A Sikh environmental activist on a visit to the UK from India has filed a complaint with Scotland Yard after his turban was tugged at by a white man shouting "Muslim go back" during a racist attack outside the parliament.
Ravneet Pal Singh, 37, South Asia Project Manager for EcoSikh, was in the security queue to enter Portcullis House - an extension of the House of Commons complex in Westminster - when a man targeted him yesterday.
The "white Anglo Saxon man" spoke a language other than English but Singh was able to discern the words "Muslim" and "go back" before the attacker ran away.
"I am not sure why he was shouting and why he attacked my turban. I was able to prevent my turban coming off and he ran away when I shouted back but it was an extremely distressing experience," said Singh.
"He did not speak English but I could tell he was making racist remarks. I could not make out much of what he said but I did hear him use the words Muslim and go back. The police said the incident has been recorded on CCTV and that they will find the attacker," he said.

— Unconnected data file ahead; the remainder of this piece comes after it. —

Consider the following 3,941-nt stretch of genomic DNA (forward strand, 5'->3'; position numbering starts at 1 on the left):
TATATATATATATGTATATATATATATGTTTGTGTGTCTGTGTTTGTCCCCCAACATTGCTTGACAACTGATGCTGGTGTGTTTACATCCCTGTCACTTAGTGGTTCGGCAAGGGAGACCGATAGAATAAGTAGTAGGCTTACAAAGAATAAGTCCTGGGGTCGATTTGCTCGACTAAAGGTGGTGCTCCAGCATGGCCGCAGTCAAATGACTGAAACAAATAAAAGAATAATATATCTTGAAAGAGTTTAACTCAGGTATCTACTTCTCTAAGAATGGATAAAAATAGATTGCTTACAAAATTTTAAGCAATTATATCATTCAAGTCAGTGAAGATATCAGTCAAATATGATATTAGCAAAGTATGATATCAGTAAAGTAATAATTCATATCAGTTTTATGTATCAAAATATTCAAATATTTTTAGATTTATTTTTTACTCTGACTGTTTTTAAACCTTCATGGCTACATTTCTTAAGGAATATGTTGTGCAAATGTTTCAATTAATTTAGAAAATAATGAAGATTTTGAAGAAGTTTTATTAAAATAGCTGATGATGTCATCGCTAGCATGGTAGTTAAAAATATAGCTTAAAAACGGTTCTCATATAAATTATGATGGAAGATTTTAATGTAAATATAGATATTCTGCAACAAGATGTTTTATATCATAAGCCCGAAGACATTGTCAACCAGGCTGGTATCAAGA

Metropolitan Police confirmed that officers are investigating the incident after they were called to reports of an assault on Wednesday evening.
"An allegation of common assault has been recorded. Officers from Westminster are investigating. No arrests have been made yet," a spokesperson said.
Ravneet Singh and his colleague, Jaspreet Singh, who returned to India today, were at Portcullis House to meet British Sikh MP Tan Dhesi regarding the upcoming World Sikh Environment Day on March 14 and to discuss the establishment of EcoSikh as an environmental charity in the UK.
"Disgusted to discover today that someone filled with hatred tried to pull off the turban of one of my guests standing in line outside the UK Parliament. I hope the authorities will take urgent action," said Dhesi, the Labour MP for Slough.
The President of EcoSikh, an organisation set up to connect Sikh values with initiatives to counter climate change, also condemned the attack on the group's representative.
"It is so sad that such an attack will take place on the sacred grounds of the UK Parliament. It just shows that lot more work is to be done to inform people about who Sikhs are and to promote understanding in the UK," said Rajwant Singh, who is also the co-Founder of the US-based National Sikh Campaign.
The Sikh community in the UK has often been the mistaken target of hate crimes against Muslims that surged after the 9/11 attack in the US.
Last June, an airline passenger mocked a Sikh man's turban and suggested he was a "terrorist" in a series of racist Snapchat posts that sparked outrage on social media.
(With PTI inputs)